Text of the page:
Version 4 (modified by bonefish, 8 years ago) ( diff )


Building Packages

This page provides information regarding the package building process.

Haiku Package Files

The package file format is in specified in detail in a separate document. This section presents information from the perspective of how to build a package file.

A hpkg file is an archive file (just like tar or zip files) that additionally contains package meta information in a separate section of the file. When building a hpkg file via the package command the meta information must be provided via a .PackageInfo file. For convenience the file itself is added to the archive as well and can be extracted later, but it will be ignored by packagefs.

The .PackageInfo file must be located in the top directory that is archived. A package invocation usually looks like that:

package -C foo-4.5.26-1 foo-4.5.26-1-x86.hpkg

or (packaging a gcc2 build from within the folder):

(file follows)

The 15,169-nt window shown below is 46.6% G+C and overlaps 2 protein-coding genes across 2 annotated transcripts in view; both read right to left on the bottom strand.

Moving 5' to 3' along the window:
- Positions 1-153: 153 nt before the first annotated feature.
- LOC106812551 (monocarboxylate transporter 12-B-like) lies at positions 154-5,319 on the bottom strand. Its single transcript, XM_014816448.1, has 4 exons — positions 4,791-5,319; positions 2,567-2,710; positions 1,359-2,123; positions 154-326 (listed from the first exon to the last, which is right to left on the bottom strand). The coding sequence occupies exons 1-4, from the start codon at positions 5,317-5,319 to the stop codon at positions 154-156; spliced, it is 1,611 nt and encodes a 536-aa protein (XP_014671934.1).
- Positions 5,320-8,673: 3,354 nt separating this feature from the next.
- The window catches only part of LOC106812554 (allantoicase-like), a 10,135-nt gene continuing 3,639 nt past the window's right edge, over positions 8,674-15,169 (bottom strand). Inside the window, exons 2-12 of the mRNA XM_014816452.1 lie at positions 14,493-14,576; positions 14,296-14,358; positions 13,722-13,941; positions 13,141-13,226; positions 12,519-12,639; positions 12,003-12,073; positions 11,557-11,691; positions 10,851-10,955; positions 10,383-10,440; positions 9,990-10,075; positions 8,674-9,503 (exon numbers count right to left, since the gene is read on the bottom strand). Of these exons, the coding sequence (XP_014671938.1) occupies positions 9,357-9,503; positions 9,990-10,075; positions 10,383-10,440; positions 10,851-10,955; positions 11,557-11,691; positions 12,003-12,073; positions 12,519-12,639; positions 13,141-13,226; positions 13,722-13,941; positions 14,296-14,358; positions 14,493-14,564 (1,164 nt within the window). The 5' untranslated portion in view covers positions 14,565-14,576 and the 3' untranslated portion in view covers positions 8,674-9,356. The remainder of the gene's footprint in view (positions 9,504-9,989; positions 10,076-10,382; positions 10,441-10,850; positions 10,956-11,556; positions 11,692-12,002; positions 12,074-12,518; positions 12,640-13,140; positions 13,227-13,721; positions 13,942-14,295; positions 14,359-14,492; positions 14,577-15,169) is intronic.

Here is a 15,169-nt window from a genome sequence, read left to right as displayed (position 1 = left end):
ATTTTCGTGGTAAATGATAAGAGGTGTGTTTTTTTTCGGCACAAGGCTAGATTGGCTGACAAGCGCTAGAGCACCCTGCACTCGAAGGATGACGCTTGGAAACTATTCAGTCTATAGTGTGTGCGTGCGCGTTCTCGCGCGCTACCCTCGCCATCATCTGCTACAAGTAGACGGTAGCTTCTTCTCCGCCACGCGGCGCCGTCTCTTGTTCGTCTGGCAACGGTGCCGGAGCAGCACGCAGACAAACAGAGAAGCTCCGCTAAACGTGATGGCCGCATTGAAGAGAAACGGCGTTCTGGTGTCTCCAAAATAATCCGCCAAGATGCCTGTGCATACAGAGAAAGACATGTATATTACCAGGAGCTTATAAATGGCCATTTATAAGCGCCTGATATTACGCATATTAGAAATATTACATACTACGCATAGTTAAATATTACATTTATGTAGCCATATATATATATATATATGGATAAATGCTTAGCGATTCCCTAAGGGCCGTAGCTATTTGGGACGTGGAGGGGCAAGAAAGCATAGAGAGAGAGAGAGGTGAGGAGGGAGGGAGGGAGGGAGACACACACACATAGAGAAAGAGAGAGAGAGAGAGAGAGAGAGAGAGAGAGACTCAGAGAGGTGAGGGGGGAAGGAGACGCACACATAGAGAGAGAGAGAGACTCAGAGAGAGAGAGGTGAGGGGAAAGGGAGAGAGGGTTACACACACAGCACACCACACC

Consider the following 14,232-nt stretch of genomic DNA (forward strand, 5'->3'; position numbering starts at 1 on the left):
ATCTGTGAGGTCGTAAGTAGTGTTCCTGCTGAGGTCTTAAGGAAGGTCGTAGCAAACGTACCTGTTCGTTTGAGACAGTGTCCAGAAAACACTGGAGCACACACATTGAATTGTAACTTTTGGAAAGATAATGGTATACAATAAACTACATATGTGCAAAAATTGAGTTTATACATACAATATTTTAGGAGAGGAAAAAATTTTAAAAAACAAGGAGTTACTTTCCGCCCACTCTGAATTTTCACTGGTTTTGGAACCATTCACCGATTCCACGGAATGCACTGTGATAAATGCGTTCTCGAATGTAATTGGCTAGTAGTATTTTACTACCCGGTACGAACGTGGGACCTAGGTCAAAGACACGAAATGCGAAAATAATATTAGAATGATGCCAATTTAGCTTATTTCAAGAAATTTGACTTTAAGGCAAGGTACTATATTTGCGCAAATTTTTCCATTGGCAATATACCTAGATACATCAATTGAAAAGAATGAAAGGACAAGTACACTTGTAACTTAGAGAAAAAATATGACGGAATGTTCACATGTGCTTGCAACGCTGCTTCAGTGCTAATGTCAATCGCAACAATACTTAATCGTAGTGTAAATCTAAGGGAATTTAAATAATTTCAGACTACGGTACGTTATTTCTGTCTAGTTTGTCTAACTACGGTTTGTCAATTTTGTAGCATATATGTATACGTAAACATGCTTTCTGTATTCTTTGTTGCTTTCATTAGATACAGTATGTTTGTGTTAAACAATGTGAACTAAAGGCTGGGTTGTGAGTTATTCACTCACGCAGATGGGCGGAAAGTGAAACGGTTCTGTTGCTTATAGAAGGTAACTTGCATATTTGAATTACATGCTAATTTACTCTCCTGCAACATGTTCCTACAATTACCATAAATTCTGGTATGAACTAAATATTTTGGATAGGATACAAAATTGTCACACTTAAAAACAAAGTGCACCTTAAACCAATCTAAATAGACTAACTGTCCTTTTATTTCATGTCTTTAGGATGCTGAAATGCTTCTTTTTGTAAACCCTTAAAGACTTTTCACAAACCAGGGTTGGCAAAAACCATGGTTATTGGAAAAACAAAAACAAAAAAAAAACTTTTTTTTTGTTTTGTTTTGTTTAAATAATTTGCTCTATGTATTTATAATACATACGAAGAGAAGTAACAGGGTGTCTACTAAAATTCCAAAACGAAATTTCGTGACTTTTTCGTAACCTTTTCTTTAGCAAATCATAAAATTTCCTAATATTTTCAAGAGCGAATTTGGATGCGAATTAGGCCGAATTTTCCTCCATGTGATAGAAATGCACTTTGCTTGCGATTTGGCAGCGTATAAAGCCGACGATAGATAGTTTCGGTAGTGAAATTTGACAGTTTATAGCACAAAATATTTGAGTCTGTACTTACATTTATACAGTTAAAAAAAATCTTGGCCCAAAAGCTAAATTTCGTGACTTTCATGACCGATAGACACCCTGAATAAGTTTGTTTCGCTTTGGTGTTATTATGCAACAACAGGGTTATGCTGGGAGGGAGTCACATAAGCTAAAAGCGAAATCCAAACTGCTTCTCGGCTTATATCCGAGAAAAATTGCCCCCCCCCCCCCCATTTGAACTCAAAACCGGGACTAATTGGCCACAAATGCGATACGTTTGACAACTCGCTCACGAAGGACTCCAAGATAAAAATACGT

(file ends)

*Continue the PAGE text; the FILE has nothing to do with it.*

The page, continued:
cd foo-4.5.26-1
package ../foo-4.5.26-1-x86_gcc2.hpkg

The argument of the -C option specifies the directory whose contents to archive (by default the current directory), the remaining argument is the path of the package file to be built.

The .PackageInfo

The contents of the .PackageInfo contains name-value pairs, with the following simple grammar:

package_info	::= attribute*
attribute	::= name "=" value_list
value_list	::= value | ( "[" value* "]" )

name can be one of the attribute names defined below. value is either an unquoted string not containing any whitespace characters or a string enclosed in quotation marks (") which can contain whitespace and also escaped characters (using \).

The supported attributes are:

  • name: The name of the package, not including the package version. Must only contain <alphanum_underline> characters.
  • version: The version of the package. The string must have the version format (see next section).
  • architecture: The system architecture the package has been built for. Can be either of:
    • any: Any architecture (e.g. a documentation package).
    • x86: Haiku x86, built with gcc 4.
    • x86_gcc2: Haiku x86, built with gcc 2.
  • summary: A short (one-line) description of the package.
  • description: A longer description of the package.
  • vendor: The name of the person/organization publishing this package.
  • packager: The name and e-mail address of person that created this package (e.g. "Peter Packman <>").